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China Daily, March 13, 2007
Beijing, China -- "For quite a long time, I devoted all my energy to amassing a fortune. Now, I've found that a bigger fortune has not given real joy and happiness to me and my family," Chen Xiaoxu, a millionairess and famed actress, told local media before taking the tonsure (head-shaving ceremony) last month at a Buddhist monastery in Changchun, capital of Northeast China's Jilin Province.
She was followed by her husband Hao Tong who also became a Buddhist monk last Thursday at a Buddhist monastery in Shenzhen.
The 42-year-old businesswoman Chen is best remembered and recognized by millions of Chinese audiences for her heart-wrenching portrayal of Lin Daiyu, in the 1987 costume TV drama series A Dream of Red Mansions.
Born in 1965 in Anshan, in Northeast China's Liaoning Province, Chen had a passion for Chinese classic literature, especially poems, since the age of 3. At 18, she auditioned for the TV drama series.
Asked why she wanted the role of Lin Daiyu, a melancholy and graceful beauty and ardent lover of Chinese poetry in the ancient novel, Chen replied confidently: "I am Lin Daiyu. If I took up other roles, the audience would think Lin Daiyu was trying to act as another girl." She won the role.
Directed by Wang Fulin and adapted from the best-known Chinese literary classic A Dream of Red Mansions, written by Cao Xueqin (ca. 1715-1763), the TV drama series became an instant hit and has had more than 800 re-runs on Chinese TV screens.
Chairperson of a major advertising agency in China, Chen has been a Buddhist for at least seven years since she attended a Buddhist lecture in Singapore.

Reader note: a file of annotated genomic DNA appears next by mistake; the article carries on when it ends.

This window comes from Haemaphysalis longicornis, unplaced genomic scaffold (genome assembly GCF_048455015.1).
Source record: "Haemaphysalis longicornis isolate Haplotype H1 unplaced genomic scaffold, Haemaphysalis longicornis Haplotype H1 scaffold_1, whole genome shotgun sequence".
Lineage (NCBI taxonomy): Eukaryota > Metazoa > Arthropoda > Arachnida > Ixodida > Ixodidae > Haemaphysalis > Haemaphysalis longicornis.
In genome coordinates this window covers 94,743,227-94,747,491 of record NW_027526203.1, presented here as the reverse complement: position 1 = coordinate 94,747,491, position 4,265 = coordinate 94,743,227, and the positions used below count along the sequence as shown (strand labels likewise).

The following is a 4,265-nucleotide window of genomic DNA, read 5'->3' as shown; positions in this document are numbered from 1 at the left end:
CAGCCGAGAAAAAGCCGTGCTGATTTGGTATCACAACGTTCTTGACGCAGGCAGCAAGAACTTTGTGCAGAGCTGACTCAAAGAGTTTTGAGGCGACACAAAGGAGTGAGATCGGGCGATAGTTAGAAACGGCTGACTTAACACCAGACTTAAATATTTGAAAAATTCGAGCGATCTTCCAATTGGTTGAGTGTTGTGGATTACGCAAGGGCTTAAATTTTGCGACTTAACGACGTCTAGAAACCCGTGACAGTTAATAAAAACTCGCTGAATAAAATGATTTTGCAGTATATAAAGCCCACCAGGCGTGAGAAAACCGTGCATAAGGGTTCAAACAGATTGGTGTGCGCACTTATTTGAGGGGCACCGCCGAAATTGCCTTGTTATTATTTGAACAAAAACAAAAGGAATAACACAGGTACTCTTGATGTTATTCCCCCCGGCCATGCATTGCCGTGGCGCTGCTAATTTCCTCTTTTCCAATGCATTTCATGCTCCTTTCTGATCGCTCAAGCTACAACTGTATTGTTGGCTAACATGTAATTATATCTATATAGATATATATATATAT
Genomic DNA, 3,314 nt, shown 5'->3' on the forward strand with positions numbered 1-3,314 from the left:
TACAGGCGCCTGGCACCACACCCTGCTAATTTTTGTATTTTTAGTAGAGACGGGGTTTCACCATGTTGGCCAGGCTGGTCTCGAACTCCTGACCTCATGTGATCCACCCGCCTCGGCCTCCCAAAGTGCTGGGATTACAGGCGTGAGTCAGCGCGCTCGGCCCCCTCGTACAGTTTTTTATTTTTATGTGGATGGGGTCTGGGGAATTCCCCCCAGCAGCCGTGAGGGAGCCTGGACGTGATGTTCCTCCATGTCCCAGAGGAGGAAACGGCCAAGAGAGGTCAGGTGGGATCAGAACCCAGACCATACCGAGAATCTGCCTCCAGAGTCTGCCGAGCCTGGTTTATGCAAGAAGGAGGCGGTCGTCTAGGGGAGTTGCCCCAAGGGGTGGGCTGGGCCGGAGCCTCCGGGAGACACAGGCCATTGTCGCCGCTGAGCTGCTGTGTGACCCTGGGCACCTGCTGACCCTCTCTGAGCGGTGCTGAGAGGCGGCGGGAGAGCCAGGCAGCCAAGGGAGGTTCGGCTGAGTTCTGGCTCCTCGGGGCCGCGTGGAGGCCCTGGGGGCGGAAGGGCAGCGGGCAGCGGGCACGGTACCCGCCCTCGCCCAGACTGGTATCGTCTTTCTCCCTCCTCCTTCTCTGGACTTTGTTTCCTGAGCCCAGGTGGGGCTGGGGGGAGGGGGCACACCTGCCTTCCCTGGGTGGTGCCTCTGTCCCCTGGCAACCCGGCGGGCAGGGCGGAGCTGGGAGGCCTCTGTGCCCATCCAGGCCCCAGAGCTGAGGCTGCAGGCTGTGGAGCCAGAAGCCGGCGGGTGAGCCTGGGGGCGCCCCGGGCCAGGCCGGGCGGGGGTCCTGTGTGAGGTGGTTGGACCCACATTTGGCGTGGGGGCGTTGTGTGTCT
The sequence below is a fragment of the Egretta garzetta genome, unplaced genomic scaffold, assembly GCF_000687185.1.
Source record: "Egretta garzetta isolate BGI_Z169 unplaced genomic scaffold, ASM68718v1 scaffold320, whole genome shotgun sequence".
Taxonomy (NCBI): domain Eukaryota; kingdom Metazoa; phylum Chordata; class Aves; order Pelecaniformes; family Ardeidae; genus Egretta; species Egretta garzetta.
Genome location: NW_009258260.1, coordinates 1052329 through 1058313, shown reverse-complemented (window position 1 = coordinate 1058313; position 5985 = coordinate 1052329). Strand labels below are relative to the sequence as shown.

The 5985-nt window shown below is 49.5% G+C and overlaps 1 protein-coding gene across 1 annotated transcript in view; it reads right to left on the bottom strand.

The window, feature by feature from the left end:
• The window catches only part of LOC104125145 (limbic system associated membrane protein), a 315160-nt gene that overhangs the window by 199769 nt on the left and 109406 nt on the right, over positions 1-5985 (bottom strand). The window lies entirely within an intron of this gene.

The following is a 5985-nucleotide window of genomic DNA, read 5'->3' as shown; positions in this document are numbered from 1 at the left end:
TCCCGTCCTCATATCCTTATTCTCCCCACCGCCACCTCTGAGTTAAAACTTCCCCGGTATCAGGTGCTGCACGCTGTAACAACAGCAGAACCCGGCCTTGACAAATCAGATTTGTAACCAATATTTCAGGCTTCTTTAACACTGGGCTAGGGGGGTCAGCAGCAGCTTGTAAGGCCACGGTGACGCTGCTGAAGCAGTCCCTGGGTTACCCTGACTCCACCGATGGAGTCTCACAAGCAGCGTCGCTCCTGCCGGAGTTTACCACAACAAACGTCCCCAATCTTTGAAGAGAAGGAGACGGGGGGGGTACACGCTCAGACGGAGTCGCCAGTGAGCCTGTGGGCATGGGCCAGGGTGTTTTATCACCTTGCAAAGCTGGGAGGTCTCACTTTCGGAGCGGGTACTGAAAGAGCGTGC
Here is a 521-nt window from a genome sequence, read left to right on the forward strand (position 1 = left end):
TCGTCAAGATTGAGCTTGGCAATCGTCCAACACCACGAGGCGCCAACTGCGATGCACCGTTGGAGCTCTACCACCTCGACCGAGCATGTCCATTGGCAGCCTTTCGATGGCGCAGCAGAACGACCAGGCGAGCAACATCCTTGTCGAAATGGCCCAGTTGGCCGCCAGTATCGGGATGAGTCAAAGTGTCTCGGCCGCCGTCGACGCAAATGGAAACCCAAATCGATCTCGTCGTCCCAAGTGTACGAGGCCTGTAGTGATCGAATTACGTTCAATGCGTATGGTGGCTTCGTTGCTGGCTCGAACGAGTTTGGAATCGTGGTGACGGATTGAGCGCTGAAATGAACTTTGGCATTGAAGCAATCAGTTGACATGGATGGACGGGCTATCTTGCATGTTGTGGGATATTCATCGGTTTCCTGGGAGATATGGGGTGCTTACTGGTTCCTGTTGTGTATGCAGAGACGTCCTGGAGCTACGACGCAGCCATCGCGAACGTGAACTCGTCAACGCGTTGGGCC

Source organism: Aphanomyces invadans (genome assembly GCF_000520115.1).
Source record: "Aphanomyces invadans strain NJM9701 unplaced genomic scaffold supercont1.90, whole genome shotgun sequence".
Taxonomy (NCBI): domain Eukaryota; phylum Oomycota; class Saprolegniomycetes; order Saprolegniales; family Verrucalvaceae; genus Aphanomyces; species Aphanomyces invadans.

Chen is by no means the only celebrity in contemporary China to become a Buddhist faithful.
Other prominent Chinese celebrity-Buddhists include kungfu stars Jet Li and Zhao Wenzhuo, veteran actors Zhang Guoli, Andy Lau and pop music diva Faye Wong.
Nor is Chen the first celebrity to take the tonsure.
For instance, Li Na, who became hugely popular for her soul-penetrating song Qinghai-Tibet Plateau, became a Buddhist nun in 1997.
However, Chen's choice has attracted the most intense public attention.
To dispel doubts and rumors of all kinds about her motivation, Chen had to issue a personal statement early this month, denying that she had taken to Buddhism because she was suffering from breast cancer.
"At this age, I have finally made the most important decision in my lifetime. I firmly believe it is the right path for the rest of my life Conversion does not indicate passivity or escapism. Rather, it is a proactive attitude toward my life," Chen wrote in the statement.
Over the past few years, many ordinary Chinese have made the same decision but have drawn little public attention, pointed out Kou Yaqiang, a Buddhist and a professor at the China Conservatory of Music.
"Why are so many people stunned and even puzzled by Chen's decision? It is because Chen is seen as a role model given her prestige, successful career, great wealth, and happy marriage. Her abrupt turn might have shaken many people's set ideas about life," Kou explained.
His observations were echoed by Wang Zhiyuan, a senior research fellow with the China Academy of Social Sciences and founding editor-in-chief of the Buddhist Culture magazine.